John Romain remembers his final conversation with Mark Hanna. It was 23 September 1999 and Mark was about to make for Spain in the Buchón. “Our birthdays are only ten days apart, and we’d both turned 40 in August”, Romain recalls. “He came into my office in Building 66 and said, ‘Right, I’m off, but I can’t find any flying gloves – do you have any going spare?’ I’d just bought two sets, so I gave him a new pair of flying gloves. He said, ‘Great! I’ll give them back to you when I get back here’. I said not to worry – take them as a birthday present. That was the last time I saw him.”
The Breitling Fighters made their debut at the Basel Watch Fair in April 1999, with the Kittyhawk, Buchón, Mustang and Corsair flying together in their new schemes, each repainted with a yellow nose and resplendent with the team’s crest beneath the cockpit. The team made its first UK appearance at the Southend Airshow in May, and then the Biggin Hill International Air Fair in early June.
The team journeyed across the continent throughout the summer, eventually heading to Bern in Switzerland at the end of August and on to Hahnweide in Germany at the beginning of September; then it was back to the UK for Duxford’s big September Air Show the following weekend.
Ray in the P-40, Mark in the Buchón. Two masters of the art of air display flying locked in poetic air combat. The unbreakable bond so many speak of seemed to somehow manifest itself in their flying, the love and respect between father and son always bringing out the very best in one another.
The Goodwood Revival marked the final time father and son flew together. At the end of the month, the Old Flying Machine Company (OFMC) headed to Sabadell on the south-eastern Spanish coast for a Breitling-sponsored event. Mark set off in the Buchón on the 23rd, convening with Nigel Lamb and Steve Johnson at a hotel near Troyes, south-east of Paris, on Thursday evening before the three parted ways in their respective warbirds the next morning. Lamb and Johnson headed to an air display in Italy, and Mark set off on the second stage of his three-leg journey to Sabadell, where he planned to join his father and other OFMC pilots, including Keith Skilling, Louis McQuade and Alister Kay, on Saturday morning. As Mark arrived at the airfield on the morning of the 25th, the Buchón crashed violently on landing, catching fire on impact and coming to rest short of the runway threshold.
Remarkably, Mark survived the crash. His injuries, however, were ghastly. He had suffered third degree burns to much of his body. His back was broken in three places, and his ribs had punctured his lungs. Had he survived, he would have been blind and paraplegic. On the evening of Sunday 26th, he succumbed to his wounds. He was 40 years old; a man in the prime of his life and the prime of his career. The date is struck through with a black mark in his father’s logbook.
“Father’s retirement following Mark’s death was a close-run thing”, muses Sarah. To have witnessed Mark’s crash, seen him put into the ambulance and to then have stayed by his side in hospital was unimaginable. “That was almost it for him, but the Duxford Autumn Air Show was coming up and the Imperial War Museum wanted to do something for Mark to close out their flying display. He was adored here, and everyone who worked here loved him to bits. He was glamorous and charming and sweet and funny and kind and he was terrible with the ladies, but people forgave him for who he was.”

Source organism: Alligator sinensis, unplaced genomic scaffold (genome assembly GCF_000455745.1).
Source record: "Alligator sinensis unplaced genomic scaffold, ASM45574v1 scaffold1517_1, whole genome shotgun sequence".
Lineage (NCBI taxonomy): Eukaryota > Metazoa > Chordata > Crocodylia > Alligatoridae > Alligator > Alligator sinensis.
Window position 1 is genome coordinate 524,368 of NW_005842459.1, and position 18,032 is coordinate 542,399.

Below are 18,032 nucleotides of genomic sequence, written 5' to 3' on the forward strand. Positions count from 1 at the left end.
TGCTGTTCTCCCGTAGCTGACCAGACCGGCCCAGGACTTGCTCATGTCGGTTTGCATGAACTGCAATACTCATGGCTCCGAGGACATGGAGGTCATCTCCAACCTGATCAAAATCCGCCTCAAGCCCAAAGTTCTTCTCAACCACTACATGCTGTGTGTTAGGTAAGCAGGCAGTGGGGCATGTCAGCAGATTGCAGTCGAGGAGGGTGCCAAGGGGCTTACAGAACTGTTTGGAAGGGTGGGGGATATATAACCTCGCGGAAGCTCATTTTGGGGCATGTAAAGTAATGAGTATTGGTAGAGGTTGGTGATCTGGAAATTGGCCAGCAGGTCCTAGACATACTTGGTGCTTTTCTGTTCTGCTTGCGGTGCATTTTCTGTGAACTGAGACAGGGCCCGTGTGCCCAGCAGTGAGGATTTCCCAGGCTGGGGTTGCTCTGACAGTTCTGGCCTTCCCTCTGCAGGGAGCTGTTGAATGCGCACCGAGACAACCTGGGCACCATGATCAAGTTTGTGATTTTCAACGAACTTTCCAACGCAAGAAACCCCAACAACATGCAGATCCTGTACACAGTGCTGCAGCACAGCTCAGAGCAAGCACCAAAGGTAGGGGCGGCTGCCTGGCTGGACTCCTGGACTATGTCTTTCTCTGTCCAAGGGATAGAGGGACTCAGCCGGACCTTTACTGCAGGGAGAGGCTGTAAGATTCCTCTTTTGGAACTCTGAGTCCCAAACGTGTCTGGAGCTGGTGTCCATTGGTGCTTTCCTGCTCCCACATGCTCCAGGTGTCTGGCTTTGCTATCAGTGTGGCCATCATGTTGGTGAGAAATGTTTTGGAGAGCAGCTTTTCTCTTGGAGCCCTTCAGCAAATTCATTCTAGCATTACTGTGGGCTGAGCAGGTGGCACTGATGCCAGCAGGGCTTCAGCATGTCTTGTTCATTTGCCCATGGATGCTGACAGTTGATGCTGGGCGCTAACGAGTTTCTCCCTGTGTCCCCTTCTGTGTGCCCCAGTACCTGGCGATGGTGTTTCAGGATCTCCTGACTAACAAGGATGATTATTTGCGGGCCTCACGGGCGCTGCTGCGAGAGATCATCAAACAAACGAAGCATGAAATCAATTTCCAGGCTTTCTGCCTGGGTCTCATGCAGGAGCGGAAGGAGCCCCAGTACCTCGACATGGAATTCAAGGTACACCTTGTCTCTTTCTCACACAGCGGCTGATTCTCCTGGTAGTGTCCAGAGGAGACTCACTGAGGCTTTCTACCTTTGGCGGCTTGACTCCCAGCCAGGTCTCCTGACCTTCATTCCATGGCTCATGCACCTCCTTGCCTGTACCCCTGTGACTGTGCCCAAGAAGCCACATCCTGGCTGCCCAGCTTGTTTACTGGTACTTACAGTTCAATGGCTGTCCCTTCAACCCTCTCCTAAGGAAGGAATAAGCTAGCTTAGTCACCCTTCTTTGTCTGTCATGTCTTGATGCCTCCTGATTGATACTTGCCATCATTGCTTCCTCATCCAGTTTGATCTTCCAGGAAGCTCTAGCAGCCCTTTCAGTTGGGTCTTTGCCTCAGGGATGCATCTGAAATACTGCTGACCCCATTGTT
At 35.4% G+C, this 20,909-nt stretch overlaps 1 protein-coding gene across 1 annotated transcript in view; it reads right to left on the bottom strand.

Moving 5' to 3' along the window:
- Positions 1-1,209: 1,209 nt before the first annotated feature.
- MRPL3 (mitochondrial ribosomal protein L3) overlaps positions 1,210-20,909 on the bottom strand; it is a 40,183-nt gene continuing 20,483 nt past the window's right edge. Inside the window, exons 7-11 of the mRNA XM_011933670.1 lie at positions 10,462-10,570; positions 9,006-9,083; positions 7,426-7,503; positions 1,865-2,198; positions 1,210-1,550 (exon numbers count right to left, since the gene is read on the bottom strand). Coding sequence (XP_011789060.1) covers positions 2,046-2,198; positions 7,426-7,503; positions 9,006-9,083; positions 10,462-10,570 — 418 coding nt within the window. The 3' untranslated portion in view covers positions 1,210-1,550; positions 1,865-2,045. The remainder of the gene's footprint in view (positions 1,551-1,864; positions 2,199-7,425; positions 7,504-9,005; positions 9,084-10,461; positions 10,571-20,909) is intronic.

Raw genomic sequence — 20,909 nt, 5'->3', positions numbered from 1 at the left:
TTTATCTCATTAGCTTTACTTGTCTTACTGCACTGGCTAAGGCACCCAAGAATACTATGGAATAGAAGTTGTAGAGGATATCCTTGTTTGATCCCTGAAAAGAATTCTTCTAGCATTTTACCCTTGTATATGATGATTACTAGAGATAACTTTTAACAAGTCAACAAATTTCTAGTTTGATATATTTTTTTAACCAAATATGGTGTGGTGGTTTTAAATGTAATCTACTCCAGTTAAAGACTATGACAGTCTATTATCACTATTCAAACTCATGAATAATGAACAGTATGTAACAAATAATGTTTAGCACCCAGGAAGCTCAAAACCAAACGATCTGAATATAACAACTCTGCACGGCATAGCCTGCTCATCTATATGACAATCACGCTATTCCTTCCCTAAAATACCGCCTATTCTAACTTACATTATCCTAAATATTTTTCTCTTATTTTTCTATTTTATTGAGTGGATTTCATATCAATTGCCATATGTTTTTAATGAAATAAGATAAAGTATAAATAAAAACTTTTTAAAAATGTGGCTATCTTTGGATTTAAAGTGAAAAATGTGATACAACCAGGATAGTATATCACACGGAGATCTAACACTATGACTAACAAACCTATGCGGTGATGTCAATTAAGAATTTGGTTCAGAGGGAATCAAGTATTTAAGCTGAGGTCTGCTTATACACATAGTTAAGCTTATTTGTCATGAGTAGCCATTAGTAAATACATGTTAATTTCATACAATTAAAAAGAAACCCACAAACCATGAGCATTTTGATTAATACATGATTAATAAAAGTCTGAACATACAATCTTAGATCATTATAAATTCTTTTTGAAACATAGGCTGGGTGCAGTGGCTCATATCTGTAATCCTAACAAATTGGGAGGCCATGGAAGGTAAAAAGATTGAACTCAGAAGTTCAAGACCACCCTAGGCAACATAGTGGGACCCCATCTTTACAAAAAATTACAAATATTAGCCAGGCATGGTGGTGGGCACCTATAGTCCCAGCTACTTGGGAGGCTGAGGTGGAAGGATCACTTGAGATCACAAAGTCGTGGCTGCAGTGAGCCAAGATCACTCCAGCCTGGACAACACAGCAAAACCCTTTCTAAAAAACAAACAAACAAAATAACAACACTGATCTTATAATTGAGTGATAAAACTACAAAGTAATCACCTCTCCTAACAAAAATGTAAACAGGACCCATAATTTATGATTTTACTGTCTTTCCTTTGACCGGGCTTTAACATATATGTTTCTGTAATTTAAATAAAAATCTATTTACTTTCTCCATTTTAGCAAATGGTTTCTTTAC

Ray decided he would lead the aerial tribute. “I suppose Father felt he had to be involved, he had to lead the thing”, says Sarah. “His whole mantra, and I guess it traces back to his air force days, was that life goes on, and is remorseless. And that was it really.”
OFMC closed the flying programme – Ray led in the P-40. Nigel Lamb and Andy Gent flew the OFMC and the Scandinavian Historic Flight Mustangs, with Keith Skilling in the Corsair and Rolf Meum flying the L-39. They were joined for their first pass by Stephen and Nick Grey, and Robs Lamplough too. Under a gin clear blue sky, the two formations flew low over Duxford, the L-39 pitching up and out of lead vic-five to salute the missing man. The Mustangs flew together, then the P-40 and Corsair, before the L-39 displayed solo. To conclude, Ray led the Breitling Fighters quartet, now in their classic box-four formation, through a perfect routine. The supremely evocative flying played out to complete silence, save for the applause as the final four fighters landed. It was a mesmerising “eulogy written in the sky”.
“Father strapped himself in the Kittyhawk,” Sarah says, “they did what they did and it was beautiful. My father pressed on, and it broke his heart and it broke my mother’s heart. There’s a Spartan element to both of them though. Good for him, and my mother, for carrying on in the way that they did.
“The general public’s response to Mark’s death was amazing. The obituaries in the Daily Telegraph, The Times and The Independent were unexpected – we knew he had a profile, but we didn’t expect that. St Clement Danes, the RAF church where we held Mark’s memorial service, officially seats 600 people, but if you really then pack people in at the top, it takes 800. We had people standing on the pavement. We were just stunned. It was wonderful and extraordinary; we had government ministers, air attaches from Poland, Spain and most of the European nations… such was Mark’s reach.”